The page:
Case No. 5:13-cv-02024-RMW
ORDER DENYING RADWARE'S MOTIONS TO EXCLUDE INVALIDITY EVIDENCE
Re: Dkt. Nos. 506, 513
Plaintiff Radware seeks to preclude defendant F5 from presenting certain evidence as part of F5's invalidity case: (1) the F5 3DNS / BIG-IP system; (2) the 3DNS Installation and User's Guides and BIG-IP Installation and User's Guides that describe the 3DNS / BIG-IP system; and (3) two "test bed" systems that F5's expert Dr. Alexander created to show how the 3DNS / BIG-IP system and the Cisco Distributed Director system work. Dkt. Nos. 506, 513. F5 opposes. Dkt. Nos. 507, 514. For the reasons below, Radware's motions are denied.
Pursuant to Civil Local Rule 7-1(b), the court finds this matter appropriate for resolution without oral argument.
A. Timing of Radware's Motions
Radware's motions should have been filed earlier. Radware has known of the invalidity references F5 planned to use since F5's expert submitted his invalidity report more than a year ago. Moreover, Radware filed a stipulation with F5 on January 7, 2016 limiting the patent claims Radware would pursue and the invalidity references F5 would present at trial. Dkt. No. 419. The stipulation indicates, in relevant part:
F5 stipulates to limit the prior art it will rely upon at trial to: (1) the Distributed Director System, as evidenced by, inter alia, testimony, the Cisco White Papers (1997 and 1999 versions), Cisco third party production, and Cisco executable code; (2) the F5 3-DNS/Big-IP System, as evidenced by, inter alia, testimony, the Big-IP Publications, and F5 source code; (3) the Big-IP Publications; (4) the Cisco White Papers . . . .Id. at 3. While Radware previously raised the issue of the test bed systems on summary judgment, Radware did not file motions in limine on these issues and instead waited to file the instant motions until the middle of trial, one day before F5's invalidity case was scheduled to begin. Whatever merit Radware's arguments may have otherwise had, F5 would suffer considerable prejudice at this stage if Radware were allowed to disavow the language of its stipulation and prevent F5 from presenting known invalidity theories.
B. 3DNS / BIG-IP System
Radware argues that the 3DNS product and the BIG-IP product cannot be used to anticipate Radware's claims because in 1998, the two were separate products, and anticipation must be based on a single reference. Dkt. No. 513 at 1-2 (citing Atofina v. Great Lakes Chem. Corp., 441 F.3d 991, 999 (Fed. Cir. 2006)). F5 does not dispute that anticipation must be based on a single reference, but F5 argues that the 3DNS / BIG-IP system is, in fact, a single reference. Dkt. No. 514 at 1. Specifically, F5 argues that the system is "a rack-mountable composite device made up of co-located components that had software capable of performing the functionality recited in the claims." Dkt. No. 507-1 at 1 (F5 invalidity chart).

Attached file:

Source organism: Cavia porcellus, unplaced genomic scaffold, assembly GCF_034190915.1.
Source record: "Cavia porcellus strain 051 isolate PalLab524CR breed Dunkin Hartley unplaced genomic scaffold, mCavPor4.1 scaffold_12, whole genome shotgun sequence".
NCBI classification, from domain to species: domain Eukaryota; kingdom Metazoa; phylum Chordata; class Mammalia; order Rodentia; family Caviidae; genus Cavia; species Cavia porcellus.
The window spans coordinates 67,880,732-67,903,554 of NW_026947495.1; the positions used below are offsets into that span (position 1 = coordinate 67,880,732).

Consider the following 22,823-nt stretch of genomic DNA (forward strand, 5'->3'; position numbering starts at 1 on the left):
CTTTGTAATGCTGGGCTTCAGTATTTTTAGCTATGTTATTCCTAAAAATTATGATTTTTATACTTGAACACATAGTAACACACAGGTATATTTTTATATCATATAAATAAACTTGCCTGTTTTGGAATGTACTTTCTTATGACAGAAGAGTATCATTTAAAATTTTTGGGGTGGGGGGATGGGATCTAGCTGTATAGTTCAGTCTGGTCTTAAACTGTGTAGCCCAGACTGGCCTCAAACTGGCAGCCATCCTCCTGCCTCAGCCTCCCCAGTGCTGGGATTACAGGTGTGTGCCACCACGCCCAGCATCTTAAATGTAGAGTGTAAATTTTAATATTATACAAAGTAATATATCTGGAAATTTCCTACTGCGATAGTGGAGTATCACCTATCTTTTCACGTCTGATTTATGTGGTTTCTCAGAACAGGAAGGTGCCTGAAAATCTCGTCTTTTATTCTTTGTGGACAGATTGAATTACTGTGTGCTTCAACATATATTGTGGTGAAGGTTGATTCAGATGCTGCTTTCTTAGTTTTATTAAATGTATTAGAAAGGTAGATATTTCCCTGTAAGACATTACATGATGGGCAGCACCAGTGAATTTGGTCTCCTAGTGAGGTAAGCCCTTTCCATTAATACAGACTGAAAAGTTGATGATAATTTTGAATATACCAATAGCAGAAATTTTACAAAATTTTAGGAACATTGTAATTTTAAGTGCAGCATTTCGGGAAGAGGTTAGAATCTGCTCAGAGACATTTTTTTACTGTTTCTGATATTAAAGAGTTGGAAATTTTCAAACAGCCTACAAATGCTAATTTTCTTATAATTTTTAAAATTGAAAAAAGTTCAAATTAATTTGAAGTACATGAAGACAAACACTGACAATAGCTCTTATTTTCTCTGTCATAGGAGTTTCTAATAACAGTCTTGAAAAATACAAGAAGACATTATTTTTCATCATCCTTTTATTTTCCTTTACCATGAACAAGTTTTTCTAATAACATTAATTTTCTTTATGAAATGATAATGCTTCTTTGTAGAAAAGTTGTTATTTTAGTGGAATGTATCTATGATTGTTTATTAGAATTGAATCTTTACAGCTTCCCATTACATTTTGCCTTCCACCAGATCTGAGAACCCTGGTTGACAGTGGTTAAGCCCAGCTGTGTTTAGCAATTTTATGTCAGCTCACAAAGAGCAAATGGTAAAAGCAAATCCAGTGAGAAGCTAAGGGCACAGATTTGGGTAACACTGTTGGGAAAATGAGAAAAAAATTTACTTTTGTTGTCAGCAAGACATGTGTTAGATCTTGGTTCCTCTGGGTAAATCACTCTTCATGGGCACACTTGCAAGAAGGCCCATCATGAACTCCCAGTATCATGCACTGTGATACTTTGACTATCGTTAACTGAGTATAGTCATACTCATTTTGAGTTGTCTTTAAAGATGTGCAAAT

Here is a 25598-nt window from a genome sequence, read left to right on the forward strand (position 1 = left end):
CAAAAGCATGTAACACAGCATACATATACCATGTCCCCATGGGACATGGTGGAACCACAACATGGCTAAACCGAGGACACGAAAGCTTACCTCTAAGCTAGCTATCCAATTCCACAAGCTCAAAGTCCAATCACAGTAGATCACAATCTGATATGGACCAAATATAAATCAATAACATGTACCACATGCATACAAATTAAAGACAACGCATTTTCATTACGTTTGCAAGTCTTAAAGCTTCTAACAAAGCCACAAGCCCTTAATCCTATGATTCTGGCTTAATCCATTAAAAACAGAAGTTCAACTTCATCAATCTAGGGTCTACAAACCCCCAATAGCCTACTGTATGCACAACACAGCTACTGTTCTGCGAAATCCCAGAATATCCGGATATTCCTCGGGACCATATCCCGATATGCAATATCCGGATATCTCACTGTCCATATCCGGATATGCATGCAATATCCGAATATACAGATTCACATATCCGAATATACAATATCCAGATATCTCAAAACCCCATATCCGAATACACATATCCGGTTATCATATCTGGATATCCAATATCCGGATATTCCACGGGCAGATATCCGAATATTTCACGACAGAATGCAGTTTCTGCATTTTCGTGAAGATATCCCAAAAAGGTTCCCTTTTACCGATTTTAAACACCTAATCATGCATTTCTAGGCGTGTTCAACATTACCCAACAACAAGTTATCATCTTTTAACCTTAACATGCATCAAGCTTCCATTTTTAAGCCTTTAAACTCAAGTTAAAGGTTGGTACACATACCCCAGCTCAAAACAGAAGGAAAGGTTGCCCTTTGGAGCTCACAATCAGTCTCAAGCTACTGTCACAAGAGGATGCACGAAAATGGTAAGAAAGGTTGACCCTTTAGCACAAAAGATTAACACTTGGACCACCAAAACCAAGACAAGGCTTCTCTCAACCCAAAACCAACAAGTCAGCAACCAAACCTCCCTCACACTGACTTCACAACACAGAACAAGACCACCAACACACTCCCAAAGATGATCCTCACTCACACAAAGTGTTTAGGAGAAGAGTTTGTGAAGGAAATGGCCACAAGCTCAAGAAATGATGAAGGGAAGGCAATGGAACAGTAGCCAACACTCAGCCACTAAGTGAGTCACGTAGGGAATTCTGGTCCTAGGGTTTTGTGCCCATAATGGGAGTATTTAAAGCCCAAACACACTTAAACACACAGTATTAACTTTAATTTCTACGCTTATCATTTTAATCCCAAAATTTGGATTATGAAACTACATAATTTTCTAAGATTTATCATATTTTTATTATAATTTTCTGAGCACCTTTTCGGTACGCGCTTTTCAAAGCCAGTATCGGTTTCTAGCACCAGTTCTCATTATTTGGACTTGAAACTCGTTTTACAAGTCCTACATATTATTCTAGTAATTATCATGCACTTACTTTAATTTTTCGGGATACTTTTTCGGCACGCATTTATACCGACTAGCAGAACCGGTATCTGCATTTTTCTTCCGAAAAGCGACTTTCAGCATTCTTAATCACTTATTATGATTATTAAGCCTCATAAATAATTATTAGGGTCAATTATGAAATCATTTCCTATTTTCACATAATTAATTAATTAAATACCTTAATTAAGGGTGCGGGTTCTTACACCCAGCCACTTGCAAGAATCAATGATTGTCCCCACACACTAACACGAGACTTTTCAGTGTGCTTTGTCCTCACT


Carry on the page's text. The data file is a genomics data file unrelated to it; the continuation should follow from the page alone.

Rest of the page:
The court finds that the proffered system may constitute a single reference for anticipation purposes. Radware's own technical expert testified that "two modules that may be next to each other or within the same box" could satisfy the language of Radware's claims. Dkt. No. 518 (Mar. 2, 2016 Trial Tr. (Rubin)) at 852:18-19 (emphasis added). Dr. Rubin went on to say that modules that are "next to each other connected by a bus or some other very short distance length network" could satisfy Radware's claims. Id. at 853:2-3. The court understands the proffered 3DNS / BIG-IP system to be what Dr. Rubin described: two hardware modules mounted on the same rack connected by a high-speed data connection. Accordingly, Radware's motion to exclude the system as consisting of more than a single reference is denied. Radware, of course, may seek to establish otherwise, that is, that all the requirements of the asserted claims were not contained in the 3DNS / Big-IP System.